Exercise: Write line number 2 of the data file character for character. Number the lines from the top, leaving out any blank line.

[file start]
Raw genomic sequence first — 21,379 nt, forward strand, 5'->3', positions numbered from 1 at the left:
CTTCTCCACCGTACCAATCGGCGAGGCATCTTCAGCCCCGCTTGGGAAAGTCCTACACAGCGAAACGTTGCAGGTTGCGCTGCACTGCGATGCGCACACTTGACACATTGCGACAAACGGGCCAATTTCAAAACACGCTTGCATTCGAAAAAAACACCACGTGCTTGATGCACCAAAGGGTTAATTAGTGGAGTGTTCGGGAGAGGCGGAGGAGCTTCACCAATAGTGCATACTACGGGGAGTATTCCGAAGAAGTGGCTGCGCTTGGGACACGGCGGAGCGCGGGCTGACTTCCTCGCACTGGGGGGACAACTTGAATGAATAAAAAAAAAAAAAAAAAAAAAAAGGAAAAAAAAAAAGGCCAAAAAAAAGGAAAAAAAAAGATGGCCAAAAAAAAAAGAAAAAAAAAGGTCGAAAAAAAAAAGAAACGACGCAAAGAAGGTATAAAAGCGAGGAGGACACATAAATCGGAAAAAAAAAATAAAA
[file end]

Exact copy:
CTTCTCCACCGTACCAATCGGCGAGGCATCTTCAGCCCCGCTTGGGAAAGTCCTACACAGCGAAACGTTGCAGGTTGCGCTGCACTGCGATGCGCACACTTGACACATTGCGACAAACGGGCCAATTTCAAAACACGCTTGCATTCGAAAAAAACACCACGTGCTTGATGCACCAAAGGGTTAATTAGTGGAGTGTTCGGGAGAGGCGGAGGAGCTTCACCAATAGTGCATACTACGGGGAGTATTCCGAAGAAGTGGCTGCGCTTGGGACACGGCGGAGCGCGGGCTGACTTCCTCGCACTGGGGGGACAACTTGAATGAATAAAAAAAAAAAAAAAAAAAAAAAGGAAAAAAAAAAAGGCCAAAAAAAAGGAAAAAAAAAGATGGCCAAAAAAAAAAGAAAAAAAAAGGTCGAAAAAAAAAAGAAACGACGCAAAGAAGGTATAAAAGCGAGGAGGACACATAAATCGGAAAAAAAAAATAAAA